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A Spring Budget lacking in energy

Nobody was expecting today’s Spring Budget to have a significant focus on energy, particularly given the Industrial Strategy paper out for review, but many were hoping that the Chancellor would provide clarity around the cost of carbon and low carbon subsidies beyond 2020.

So what does the Budget mean for business energy professionals?

Levy Control Framework

Low carbon subsidies account for around 25% of business energy bills, so any update on the future of them beyond 2020 could have a significant impact on future forecasting.

The Government had promised to provide an update on future costs in this budget, but instead confirmed that this would come later in the year. The Levy Control Framework will also be replaced by a new set of controls – something Inenco believe is a welcome decision. The LCF was created to provide support for low carbon technology at the lowest cost to consumers, yet costly deals such as the Hinkley Point C nuclear contract have been agreed outside of the official framework and auctions have repeatedly been delayed or abandoned, proving that the mechanism is not working as it should do.

With any consultation undoubtedly meaning that a final decision won’t be made until 2018, any new framework should be agreed quickly and create a competitive way to provide support for new technologies, bringing forward investment whilst keeping the cost to businesses and households to a minimum.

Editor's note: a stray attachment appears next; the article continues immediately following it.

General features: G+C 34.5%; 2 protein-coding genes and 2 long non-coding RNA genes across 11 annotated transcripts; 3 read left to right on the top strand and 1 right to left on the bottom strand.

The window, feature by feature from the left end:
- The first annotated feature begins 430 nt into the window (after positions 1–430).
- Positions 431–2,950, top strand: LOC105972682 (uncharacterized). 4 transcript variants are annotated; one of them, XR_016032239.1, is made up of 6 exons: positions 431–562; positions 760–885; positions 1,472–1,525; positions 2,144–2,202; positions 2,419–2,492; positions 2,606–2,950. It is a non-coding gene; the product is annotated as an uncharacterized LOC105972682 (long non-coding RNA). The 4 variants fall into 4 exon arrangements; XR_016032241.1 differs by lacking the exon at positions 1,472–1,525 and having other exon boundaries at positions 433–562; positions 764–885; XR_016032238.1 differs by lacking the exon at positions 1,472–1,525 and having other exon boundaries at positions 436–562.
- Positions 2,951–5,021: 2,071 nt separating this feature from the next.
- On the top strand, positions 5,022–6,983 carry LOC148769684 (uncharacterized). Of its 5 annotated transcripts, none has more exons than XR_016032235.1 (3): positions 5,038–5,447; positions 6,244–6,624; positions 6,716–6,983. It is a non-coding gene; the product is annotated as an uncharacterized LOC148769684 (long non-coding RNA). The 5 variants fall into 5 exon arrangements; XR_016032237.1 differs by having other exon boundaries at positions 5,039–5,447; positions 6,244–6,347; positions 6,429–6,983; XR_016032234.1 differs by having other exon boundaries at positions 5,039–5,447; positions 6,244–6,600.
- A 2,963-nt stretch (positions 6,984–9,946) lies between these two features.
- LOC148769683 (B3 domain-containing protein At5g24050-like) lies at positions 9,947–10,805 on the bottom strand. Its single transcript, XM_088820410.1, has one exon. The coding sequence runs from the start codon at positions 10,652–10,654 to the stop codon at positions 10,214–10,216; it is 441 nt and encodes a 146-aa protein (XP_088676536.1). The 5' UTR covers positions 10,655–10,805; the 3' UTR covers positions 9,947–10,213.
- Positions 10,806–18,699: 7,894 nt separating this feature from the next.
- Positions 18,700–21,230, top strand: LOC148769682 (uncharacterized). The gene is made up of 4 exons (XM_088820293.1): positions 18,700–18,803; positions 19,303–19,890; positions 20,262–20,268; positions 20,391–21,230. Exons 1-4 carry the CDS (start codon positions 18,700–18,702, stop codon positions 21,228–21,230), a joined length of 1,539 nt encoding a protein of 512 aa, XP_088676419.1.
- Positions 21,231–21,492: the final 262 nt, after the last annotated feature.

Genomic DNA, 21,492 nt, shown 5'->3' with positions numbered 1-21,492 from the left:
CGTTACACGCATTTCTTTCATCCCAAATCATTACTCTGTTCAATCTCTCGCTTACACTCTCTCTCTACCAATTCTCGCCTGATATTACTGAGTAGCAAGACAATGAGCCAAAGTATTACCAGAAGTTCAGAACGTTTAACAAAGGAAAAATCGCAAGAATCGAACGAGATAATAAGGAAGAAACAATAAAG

Carbon Floor Price

The update on this was postponed to the Autumn Budget, meaning generators and businesses remain in the dark about the cost of carbon beyond 2019/20. With T-4 capacity market auctions on the horizon, this creates greater uncertainty in the market. HMT may be waiting on wider decisions around energy and tax revenues before confirming the price: whilst they may look to increase the price as the grid continues to decarbonise to maintain their revenue, they will also be mindful that any large increase could force coal plants into early closure, creating a supply and demand gap.

Electric Vehicles

The Chancellor set out new funding and support for low carbon vehicles in the Autumn Statement last year, so no major announcements were expected here. However, the first £270million tranche of an Industrial Strategy Challenge Fund will include funding towards the development of batteries and EVs, further stressing the Government’s commitment to electric vehicles and hopefully addressing the need for charging infrastructure to support the roll out of more EVs on the UK’s roads.